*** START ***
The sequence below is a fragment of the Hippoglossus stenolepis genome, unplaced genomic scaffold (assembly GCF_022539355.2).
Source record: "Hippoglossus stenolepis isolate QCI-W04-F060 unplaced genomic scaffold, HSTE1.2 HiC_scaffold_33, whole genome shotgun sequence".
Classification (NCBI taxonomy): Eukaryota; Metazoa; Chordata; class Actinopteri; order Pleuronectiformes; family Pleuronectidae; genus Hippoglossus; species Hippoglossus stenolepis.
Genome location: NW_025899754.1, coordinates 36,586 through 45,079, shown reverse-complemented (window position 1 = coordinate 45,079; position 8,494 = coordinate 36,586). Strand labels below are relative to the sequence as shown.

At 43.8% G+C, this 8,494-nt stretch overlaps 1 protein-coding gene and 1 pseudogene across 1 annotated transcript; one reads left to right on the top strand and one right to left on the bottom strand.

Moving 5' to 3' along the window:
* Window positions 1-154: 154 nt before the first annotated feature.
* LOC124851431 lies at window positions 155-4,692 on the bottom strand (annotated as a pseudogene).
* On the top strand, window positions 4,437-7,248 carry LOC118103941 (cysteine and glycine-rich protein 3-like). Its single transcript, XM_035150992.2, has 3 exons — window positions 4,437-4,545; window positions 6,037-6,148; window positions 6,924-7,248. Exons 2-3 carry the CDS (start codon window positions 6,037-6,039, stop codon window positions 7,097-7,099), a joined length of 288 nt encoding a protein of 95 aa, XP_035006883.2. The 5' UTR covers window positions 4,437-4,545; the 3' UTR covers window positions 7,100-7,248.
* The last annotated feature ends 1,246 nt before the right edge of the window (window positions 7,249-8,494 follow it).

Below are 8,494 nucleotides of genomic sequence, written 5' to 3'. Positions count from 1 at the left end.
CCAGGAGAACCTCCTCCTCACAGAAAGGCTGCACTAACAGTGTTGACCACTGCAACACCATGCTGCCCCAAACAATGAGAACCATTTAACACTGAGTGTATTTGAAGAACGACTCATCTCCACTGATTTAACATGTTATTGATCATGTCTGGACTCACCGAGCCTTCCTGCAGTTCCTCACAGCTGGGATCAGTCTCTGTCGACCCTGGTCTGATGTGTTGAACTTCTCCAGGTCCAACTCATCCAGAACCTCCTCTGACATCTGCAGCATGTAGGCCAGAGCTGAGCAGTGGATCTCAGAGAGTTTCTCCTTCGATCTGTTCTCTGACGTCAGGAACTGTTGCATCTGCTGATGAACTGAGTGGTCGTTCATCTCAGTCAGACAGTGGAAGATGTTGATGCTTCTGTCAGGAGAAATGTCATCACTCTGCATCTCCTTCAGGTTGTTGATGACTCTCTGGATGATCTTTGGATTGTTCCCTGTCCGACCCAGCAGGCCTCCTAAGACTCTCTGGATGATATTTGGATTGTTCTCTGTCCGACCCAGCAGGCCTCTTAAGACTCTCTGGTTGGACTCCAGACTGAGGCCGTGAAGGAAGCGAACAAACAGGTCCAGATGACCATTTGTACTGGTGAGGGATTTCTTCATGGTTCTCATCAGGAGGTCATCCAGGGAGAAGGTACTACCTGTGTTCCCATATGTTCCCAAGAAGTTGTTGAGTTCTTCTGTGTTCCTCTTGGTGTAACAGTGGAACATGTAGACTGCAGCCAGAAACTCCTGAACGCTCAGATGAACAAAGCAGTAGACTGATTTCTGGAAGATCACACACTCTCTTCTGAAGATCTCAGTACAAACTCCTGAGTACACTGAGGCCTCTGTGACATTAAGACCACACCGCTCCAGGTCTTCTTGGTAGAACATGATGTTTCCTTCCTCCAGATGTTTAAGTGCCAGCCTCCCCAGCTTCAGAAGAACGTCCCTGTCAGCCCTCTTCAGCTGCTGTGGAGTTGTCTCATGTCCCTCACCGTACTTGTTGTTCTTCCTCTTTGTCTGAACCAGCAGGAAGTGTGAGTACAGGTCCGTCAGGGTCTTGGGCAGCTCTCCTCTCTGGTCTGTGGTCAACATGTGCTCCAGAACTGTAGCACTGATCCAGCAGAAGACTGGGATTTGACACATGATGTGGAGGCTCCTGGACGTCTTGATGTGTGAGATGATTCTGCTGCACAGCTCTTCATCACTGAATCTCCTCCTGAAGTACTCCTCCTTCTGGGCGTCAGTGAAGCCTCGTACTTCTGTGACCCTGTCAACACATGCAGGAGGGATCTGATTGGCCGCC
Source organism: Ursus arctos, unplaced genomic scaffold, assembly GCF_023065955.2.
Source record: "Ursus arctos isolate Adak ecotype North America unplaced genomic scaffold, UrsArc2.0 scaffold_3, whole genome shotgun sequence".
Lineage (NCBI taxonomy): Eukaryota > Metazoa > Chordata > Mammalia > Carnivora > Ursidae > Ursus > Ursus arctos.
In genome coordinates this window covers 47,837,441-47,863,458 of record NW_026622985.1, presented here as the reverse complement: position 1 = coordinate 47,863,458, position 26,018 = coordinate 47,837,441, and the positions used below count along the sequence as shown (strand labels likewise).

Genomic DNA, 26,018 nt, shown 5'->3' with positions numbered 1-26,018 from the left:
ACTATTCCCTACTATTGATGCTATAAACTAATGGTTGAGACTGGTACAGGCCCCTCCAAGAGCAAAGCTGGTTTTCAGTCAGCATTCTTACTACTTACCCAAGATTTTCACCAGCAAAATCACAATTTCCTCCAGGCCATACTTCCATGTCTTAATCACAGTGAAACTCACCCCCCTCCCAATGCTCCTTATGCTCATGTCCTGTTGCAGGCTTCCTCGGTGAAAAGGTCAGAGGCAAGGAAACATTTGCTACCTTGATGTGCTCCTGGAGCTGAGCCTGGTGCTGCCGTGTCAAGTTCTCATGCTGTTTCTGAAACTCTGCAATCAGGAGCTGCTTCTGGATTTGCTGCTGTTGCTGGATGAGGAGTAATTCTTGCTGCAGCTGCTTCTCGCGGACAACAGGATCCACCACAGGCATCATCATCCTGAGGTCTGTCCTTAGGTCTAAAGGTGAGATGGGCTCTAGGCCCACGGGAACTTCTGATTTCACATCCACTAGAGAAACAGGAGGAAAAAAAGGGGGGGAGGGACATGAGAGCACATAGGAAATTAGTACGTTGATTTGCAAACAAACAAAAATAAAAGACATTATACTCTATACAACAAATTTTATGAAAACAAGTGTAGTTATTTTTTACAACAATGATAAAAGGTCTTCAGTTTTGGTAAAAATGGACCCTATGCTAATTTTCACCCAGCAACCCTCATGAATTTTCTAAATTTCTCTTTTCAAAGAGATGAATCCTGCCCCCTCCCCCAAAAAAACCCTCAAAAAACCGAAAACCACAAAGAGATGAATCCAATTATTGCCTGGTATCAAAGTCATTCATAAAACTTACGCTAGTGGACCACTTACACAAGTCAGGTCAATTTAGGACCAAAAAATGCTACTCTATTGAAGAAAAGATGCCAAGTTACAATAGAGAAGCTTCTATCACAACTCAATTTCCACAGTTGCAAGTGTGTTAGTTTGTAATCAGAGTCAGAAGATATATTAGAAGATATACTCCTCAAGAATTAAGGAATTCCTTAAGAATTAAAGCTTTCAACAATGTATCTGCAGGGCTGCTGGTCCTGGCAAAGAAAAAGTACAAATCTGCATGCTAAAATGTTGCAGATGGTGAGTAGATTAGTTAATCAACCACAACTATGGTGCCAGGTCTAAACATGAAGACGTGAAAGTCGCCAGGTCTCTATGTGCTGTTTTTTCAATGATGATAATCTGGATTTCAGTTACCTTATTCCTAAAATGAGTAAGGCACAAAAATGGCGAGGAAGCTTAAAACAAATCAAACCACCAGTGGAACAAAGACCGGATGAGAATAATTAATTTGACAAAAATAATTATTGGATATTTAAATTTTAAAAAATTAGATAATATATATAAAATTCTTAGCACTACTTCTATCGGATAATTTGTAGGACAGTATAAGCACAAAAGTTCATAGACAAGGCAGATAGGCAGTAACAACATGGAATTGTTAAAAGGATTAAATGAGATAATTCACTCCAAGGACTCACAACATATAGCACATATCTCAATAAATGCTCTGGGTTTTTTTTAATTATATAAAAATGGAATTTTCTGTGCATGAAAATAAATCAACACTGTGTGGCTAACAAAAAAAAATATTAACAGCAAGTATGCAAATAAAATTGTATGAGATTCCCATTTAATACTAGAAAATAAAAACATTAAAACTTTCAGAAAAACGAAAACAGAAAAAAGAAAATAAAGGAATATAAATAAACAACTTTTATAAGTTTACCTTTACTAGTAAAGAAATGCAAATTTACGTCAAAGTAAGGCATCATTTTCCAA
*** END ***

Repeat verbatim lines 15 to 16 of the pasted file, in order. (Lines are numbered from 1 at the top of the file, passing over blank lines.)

Lineage (NCBI taxonomy): Eukaryota > Metazoa > Chordata > Mammalia > Carnivora > Ursidae > Ursus > Ursus arctos.
In genome coordinates this window covers 47,837,441-47,863,458 of record NW_026622985.1, presented here as the reverse complement: position 1 = coordinate 47,863,458, position 26,018 = coordinate 47,837,441, and the positions used below count along the sequence as shown (strand labels likewise).